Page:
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The rise of ‘social commerce’ – a bandwagon well worth jumping on


There’s always a ‘latest thing’ when it comes to retail. Be it augmented reality experiences, new ways to pay (by Laybuy, for example!) or personalisation, the retail industry has to be one of the fastest changing industries over the last decade. Whilst this evolution is great in so many ways for retailer and consumer alike, it can be difficult for merchants to decide whether to invest in the latest craze or not – especially when it comes to smaller brands for which change can constitute a significant investment.

I certainly don’t envy those tasked with distinguishing between what is a fad versus the future. But there is one trend that has caught my attention recently which feels like a major and lasting shift to the way that consumers purchase products – the rise of ‘social commerce’.

Now, don’t get me wrong, brands marketing products on social media channels is nothing new. In fact, brands have been able to advertise on Facebook since 2007 and on Instagram since 2013, with the ability to target those ads at specific audiences becoming evermore sophisticated. Yet the real change has come with social channels, Instagram in particular, allowing users to directly shop for products as part of their experience with the app – and without leaving its walls.

For over a year, brands have been able to make their posts ‘shoppable’ on Instagram, meaning that users are able to simply click products they see in merchants' social posts and find themselves on the item page, primed to purchase. But recent developments have made social commerce a whole new ball game. In March, Instagram launched a new ‘Checkout’ feature, a function that allows users to buy products directly from a brand’s shoppable post without leaving the app. And at the end of April, the platform announced that it would now be possible for the posts of influencers, rather than just brands, to link to specific products using ‘shoppable’ posts.

When you consider that one billion people use Instagram each month, 60% of which discover products on the platform, 75% of which take action based on discovering those products, and which are 70% more likely to buy via mobile, then you can see why Instagram commerce has the capability to transform a retailer’s fortunes.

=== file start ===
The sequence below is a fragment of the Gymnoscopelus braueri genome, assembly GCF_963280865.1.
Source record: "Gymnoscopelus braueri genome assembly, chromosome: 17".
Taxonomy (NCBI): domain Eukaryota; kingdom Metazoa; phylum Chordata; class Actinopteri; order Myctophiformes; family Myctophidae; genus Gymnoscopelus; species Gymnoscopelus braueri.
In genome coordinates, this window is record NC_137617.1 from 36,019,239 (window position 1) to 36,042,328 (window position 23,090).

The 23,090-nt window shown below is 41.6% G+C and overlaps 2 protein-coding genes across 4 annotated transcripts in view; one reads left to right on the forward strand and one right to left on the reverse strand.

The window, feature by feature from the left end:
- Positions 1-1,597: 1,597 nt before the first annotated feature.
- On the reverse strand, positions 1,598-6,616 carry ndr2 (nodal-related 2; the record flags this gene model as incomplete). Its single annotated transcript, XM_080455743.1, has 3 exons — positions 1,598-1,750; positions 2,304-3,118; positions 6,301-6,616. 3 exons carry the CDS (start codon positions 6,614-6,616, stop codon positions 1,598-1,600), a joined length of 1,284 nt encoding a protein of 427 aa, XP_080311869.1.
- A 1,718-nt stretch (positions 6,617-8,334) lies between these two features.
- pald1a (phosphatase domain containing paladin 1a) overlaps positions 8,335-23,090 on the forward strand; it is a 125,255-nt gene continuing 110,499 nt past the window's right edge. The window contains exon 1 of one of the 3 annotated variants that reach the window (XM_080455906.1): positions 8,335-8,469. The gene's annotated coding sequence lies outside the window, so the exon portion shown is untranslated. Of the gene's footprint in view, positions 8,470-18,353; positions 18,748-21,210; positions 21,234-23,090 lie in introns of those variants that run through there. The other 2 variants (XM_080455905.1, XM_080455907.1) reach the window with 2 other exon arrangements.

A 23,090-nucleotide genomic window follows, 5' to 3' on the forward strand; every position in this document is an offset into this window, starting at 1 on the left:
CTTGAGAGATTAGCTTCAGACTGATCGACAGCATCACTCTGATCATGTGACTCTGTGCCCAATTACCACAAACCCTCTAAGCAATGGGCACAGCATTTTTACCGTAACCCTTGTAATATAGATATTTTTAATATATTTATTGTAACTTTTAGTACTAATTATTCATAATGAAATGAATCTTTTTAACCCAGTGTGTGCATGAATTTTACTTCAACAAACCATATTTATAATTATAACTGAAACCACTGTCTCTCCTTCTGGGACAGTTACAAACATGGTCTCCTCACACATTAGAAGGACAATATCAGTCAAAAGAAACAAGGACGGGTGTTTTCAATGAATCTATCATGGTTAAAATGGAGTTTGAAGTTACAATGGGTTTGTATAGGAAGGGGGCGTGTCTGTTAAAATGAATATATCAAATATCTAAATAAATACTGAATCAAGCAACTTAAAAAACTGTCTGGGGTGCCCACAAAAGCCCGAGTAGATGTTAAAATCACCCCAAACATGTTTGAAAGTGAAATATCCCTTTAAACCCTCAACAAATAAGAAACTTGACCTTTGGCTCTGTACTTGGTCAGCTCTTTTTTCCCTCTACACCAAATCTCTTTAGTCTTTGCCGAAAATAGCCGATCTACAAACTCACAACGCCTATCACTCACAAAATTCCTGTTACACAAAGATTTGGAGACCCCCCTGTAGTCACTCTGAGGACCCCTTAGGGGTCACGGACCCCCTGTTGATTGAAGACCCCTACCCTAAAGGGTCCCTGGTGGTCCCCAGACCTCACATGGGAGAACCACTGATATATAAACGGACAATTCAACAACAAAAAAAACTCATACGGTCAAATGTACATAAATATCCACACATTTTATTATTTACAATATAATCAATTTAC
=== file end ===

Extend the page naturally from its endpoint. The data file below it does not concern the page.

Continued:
That’s far too many stats for my liking – but here’s the point: Instagram is a captive audience of millions of Millennials and Gen-Zers, (around 70% of its users fall into these categories), who are heavily influenced by social media when shopping (77% say they are influenced by social media in their purchasing decisions). Both of these groups are also huge fans of digital convenience, and so the power-coupling of their favourite influencers effectively acting as salespeople, and the fact that they may not even need to depart from their Insta-scrolling to make a purchase, is always going to be a winner.

The evolution of social shopping is just another example of how brands are constantly working to meet demands for flexibility and choice from today’s consumers. Choice no longer pertains purely to what people buy, but also where they shop, how they shop, and, of course, how they pay – hence the inception of Laybuy. And it won’t stop here. We’re already seeing ‘shoppable TV’, where viewers of programmes such as Made in Chelsea are able to purchase the on screen characters’ outfits whilst watching via streaming apps. No idea is too forward thinking when it comes to capturing the imagination of shoppers.

So why not take a chance on social shopping? It’s one bandwagon jump that retailers are unlikely to regret. And whilst you’re thinking about it, look up Laybuy to give your customers double the reason to hit that checkout button.

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Alex Rohloff
Alex Rohloff